APRIL 21 - MAY 4, 2025

Nadal gives Alcaraz the nod for the Olympics

The Balearic Islander spoke of his excitement of competing at Paris 2024 with the Murcia native

Who wouldn’t want to see Rafael Nadal and Carlos Alcaraz form a team at the Olympic Games? The response from tennis lovers around the world would surely be unanimous; they would love it. The Spaniards, even more so. The good news is that it looks like their dream might just come true.

On Friday, the 22-time major champion appeared on IGUALES, the Mutua Madrid Open’s official podcast, which is being recorded in the underbelly of the Caja Mágica this week. In a relaxed interview, in keeping with the format of the show, which seeks to break away from the traditional feel of an interview, the Balearic Islander revealed what could be one of the biggest stories of the season. Forming a team with Alcaraz at Paris 2024 is something he is considering.

Hours earlier, a cautious Alcaraz had admitted to being scared to ask Nadal about the possibility of playing on the same side of the net at the Olympic Games, a tournament he has never played in. The Mallorcan, unfazed by the situation, was quick to temper the fears any 20-year-old might have about playing alongside a legend.

“[Carlos] doesn’t have to ask me anything, all things being well, we’ll play”, revealed the Mallorcan, publicly declaring his desire to join forces with the man from Murcia. “It’s also hugely exciting for me. If I’m not mistaken, I’ve heard it is for him too. So it would be great to play the odd tournament before the Olympics to prepare ourselves and to get some rapport on court”.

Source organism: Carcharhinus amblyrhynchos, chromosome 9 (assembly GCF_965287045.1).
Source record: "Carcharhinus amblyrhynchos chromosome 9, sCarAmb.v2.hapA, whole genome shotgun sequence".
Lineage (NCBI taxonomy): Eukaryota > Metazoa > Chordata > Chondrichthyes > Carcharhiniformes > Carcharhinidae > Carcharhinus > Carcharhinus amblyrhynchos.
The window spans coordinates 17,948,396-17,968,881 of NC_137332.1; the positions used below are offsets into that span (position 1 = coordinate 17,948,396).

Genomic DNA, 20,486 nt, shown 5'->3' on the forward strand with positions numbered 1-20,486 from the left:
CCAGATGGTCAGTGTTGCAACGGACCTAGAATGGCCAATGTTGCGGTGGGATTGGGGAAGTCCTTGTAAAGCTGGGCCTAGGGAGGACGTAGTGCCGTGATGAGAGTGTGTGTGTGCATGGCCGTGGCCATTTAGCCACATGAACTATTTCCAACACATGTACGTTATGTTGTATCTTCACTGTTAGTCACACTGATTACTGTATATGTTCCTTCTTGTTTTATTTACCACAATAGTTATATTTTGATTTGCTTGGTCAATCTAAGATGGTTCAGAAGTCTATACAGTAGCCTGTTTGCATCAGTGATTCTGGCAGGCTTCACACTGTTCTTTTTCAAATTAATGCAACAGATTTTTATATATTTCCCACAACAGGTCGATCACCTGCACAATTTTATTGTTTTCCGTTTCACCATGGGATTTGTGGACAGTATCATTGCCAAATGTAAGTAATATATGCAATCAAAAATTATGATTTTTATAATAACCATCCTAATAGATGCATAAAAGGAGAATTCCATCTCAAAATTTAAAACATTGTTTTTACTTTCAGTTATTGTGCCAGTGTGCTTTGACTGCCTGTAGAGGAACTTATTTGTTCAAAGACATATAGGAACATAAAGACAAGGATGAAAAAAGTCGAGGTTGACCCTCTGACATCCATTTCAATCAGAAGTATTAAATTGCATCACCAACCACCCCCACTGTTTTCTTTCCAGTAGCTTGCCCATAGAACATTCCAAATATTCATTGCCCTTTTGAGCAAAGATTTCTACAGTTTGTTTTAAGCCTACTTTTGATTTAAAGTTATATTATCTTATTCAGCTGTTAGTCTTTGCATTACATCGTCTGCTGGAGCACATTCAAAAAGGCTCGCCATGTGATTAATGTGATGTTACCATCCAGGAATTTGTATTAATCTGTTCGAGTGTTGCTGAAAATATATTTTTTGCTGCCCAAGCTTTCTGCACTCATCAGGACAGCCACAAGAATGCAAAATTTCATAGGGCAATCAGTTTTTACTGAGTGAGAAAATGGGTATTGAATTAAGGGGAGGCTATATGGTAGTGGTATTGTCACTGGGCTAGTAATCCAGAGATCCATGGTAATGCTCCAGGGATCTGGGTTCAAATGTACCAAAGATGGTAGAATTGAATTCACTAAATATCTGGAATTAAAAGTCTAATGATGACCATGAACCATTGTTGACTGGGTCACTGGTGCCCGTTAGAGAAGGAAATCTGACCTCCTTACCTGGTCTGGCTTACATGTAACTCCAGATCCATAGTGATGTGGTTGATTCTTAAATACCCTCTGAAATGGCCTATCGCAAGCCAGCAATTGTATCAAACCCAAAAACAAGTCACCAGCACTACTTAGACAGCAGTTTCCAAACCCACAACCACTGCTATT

Alcaraz will have to adjust to having a teammate by his side on court; he has very little experience in doubles. In his professional career, the Murcia native has only played nine matches in the team format, none of them coming in the last two seasons. While his meteoric rise to the top of men’s tennis came off the back of very little experience, his adaptation to the pairs discipline will provide a new challenge for the prodigy from El Palmar’s ability to learn quickly.

“I think if we’re both fit enough, why not? We could have the chance to form a great team and aspire to great things”, said Nadal, with renewed excitement for the four-yearly event. “It’d be good for both of us. I think it’d also be good for the Spanish team so we’ll see how things progress. I hope to be good enough to be a good partner for him, I’m sure he will be for me. We’ll see where that takes us. I also hope to be able to work together a bit first”.

Nadal is one of the most experienced players on tour at the Olympics. The Mallorcan is the only active player to have won a gold medal in singles and doubles, a fitting record for the legendary player. The Spaniard won gold in Beijing in 2008, shortly before rising to the pinnacle of the world rankings for the first time. Later, in Rio 2016, Rafa would complete his set by climbing to the top of the podium alongside his close friend Marc López. Now, this is a feat he may repeat in a few months’ time on the clay of Paris 2024. It is a stage he knows better than anyone.